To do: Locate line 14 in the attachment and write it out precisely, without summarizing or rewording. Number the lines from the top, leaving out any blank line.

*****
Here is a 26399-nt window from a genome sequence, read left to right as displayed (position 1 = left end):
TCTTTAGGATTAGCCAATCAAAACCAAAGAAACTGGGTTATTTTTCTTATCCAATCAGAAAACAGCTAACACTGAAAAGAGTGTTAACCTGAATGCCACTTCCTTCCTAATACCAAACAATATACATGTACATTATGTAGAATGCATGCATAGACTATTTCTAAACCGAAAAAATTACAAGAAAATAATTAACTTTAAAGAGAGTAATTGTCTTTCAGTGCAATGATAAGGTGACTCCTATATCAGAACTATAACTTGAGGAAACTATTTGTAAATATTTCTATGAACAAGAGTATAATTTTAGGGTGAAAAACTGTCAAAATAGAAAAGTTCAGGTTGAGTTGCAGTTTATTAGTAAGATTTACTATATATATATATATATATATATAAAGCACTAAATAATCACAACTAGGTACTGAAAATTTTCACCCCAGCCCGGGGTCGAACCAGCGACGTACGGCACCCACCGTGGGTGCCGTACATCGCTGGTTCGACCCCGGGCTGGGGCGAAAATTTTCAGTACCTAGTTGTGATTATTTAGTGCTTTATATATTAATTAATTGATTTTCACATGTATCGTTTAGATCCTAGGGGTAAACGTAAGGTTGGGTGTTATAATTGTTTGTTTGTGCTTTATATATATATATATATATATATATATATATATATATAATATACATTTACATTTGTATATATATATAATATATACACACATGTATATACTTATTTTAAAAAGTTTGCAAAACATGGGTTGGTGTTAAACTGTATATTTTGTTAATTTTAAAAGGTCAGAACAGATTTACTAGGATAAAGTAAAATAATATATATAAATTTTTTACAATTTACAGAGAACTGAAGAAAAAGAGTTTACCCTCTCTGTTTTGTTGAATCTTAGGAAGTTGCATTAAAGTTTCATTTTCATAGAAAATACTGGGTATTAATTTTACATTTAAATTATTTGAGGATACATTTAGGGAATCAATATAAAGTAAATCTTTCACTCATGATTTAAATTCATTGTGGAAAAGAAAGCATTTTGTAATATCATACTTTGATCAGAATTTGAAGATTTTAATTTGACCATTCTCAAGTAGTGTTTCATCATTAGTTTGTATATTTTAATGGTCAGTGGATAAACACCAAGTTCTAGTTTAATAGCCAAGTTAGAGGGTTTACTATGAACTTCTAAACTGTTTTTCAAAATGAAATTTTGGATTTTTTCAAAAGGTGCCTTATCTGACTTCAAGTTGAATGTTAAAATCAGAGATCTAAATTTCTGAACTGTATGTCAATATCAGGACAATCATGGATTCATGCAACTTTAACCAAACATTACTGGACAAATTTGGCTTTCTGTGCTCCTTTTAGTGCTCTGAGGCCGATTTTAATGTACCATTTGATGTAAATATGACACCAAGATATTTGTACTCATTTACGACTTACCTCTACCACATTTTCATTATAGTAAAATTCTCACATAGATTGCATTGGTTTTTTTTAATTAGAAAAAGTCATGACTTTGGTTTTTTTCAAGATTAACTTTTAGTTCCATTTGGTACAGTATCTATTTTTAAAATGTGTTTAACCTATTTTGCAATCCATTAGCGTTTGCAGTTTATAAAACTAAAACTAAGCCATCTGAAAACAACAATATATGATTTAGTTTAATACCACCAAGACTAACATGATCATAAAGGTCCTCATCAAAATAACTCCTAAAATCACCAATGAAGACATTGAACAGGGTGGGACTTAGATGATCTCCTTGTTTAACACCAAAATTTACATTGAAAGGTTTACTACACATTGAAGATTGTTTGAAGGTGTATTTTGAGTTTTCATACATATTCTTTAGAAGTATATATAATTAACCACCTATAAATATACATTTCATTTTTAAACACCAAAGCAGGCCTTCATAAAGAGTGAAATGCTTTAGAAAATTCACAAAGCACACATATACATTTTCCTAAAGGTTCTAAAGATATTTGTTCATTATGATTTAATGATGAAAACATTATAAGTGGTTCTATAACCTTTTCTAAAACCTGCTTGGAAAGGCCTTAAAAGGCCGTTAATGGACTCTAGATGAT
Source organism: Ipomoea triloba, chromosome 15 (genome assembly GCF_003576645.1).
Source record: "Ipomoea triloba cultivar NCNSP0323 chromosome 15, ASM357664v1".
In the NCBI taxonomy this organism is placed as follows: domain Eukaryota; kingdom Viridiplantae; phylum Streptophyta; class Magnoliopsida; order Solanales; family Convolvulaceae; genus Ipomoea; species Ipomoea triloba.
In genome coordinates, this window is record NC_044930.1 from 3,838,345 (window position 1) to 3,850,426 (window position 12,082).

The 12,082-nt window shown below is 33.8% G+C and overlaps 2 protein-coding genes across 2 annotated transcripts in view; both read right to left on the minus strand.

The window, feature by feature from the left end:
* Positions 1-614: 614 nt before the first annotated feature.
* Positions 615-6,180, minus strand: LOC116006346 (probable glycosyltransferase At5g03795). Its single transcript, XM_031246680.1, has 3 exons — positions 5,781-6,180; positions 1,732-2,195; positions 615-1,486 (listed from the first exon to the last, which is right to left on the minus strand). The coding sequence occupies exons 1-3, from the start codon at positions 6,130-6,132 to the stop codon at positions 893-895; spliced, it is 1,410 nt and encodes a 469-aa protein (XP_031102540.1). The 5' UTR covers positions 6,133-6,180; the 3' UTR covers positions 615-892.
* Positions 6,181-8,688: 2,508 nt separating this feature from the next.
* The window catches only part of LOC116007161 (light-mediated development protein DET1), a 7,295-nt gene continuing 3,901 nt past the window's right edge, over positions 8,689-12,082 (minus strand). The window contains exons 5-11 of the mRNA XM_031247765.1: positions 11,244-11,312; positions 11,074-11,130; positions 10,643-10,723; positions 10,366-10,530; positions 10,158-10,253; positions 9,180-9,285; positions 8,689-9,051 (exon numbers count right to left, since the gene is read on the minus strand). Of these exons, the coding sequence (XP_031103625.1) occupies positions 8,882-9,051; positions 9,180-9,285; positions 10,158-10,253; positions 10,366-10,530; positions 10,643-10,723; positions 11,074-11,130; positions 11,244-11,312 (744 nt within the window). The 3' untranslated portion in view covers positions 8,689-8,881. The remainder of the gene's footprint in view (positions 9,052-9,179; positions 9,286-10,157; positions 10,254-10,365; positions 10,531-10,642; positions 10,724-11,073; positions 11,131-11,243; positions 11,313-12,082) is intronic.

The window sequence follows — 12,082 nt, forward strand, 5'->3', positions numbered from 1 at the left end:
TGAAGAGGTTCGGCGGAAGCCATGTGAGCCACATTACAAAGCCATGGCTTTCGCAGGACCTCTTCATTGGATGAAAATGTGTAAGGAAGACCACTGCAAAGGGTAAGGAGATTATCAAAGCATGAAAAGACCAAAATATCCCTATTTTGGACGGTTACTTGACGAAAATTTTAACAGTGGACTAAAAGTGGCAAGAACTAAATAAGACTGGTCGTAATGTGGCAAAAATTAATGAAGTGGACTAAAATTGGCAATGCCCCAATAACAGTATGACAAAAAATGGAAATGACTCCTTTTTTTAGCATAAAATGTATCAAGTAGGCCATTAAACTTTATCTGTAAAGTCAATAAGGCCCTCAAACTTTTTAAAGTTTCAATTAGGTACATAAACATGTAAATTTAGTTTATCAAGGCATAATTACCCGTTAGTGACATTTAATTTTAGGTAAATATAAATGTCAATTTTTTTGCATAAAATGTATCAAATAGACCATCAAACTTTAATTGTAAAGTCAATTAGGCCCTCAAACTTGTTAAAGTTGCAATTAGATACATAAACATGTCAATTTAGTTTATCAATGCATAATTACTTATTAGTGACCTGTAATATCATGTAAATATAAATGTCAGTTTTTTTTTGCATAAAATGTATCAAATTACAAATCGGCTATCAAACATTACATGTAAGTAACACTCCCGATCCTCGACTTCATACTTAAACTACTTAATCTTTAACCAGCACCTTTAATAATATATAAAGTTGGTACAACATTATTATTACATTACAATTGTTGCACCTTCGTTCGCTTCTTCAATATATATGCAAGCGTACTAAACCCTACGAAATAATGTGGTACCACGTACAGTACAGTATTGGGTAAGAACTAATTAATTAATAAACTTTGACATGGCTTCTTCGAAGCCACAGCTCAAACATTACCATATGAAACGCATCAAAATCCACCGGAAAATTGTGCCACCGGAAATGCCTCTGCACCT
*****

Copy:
TGAAGAGGTTCGGCGGAAGCCATGTGAGCCACATTACAAAGCCATGGCTTTCGCAGGACCTCTTCATTGGATGAAAATGTGTAAGGAAGACCACTGCAAAGGGTAAGGAGATTATCAAAGCATGAAAAGACCAAAATATCCCTATTTTGGACGGTTACTTGACGAAAATTTTAACAGTGGACTAAAAGTGGCAAGAACTAAATAAGACTGGTCGTAATGTGGCAAAAATTAATGAAGTGGACTAAAATTGGCAATGCCCCAATAACAGTATGACAAAAAATGGAAATGACTCCTTTTTTTAGCATAAAATGTATCAAGTAGGCCATTAAACTTTATCTGTAAAGTCAATAAGGCCCTCAAACTTTTTAAAGTTTCAATTAGGTACATAAACATGTAAATTTAGTTTATCAAGGCATAATTACCCGTTAGTGACATTTAATTTTAGGTAAATATAAATGTCAATTTTTTTGCATAAAATGTATCAAATAGACCATCAAACTTTAATTGTAAAGTCAATTAGGCCCTCAAACTTGTTAAAGTTGCAATTAGATACATAAACATGTCAATTTAGTTTATCAATGCATAATTACTTATTAGTGACCTGTAATATCATGTAAATATAAATGTCAGTTTTTTTTTGCATAAAATGTATCAAATTACAAATCGGCTATCAAACATTACATGTAAGTAACACTCCCGATCCTCGACTTCATACTTAAACTACTTAATCTTTAACCAGCACCTTTAATAATATATAAAGTTGGTACAACATTATTATTACATTACAATTGTTGCACCTTCGTTCGCTTCTTCAATATATATGCAAGCGTACTAAACCCTACGAAATAATGTGGTACCACGTACAGTACAGTATTGGGTAAGAACTAATTAATTAATAAACTTTGACATGGCTTCTTCGAAGCCACAGCTCAAACATTACCATATGAAACGCATCAAAATCCACCGGAAAATTGTGCCACCGGAAATGCCTCTGCACCT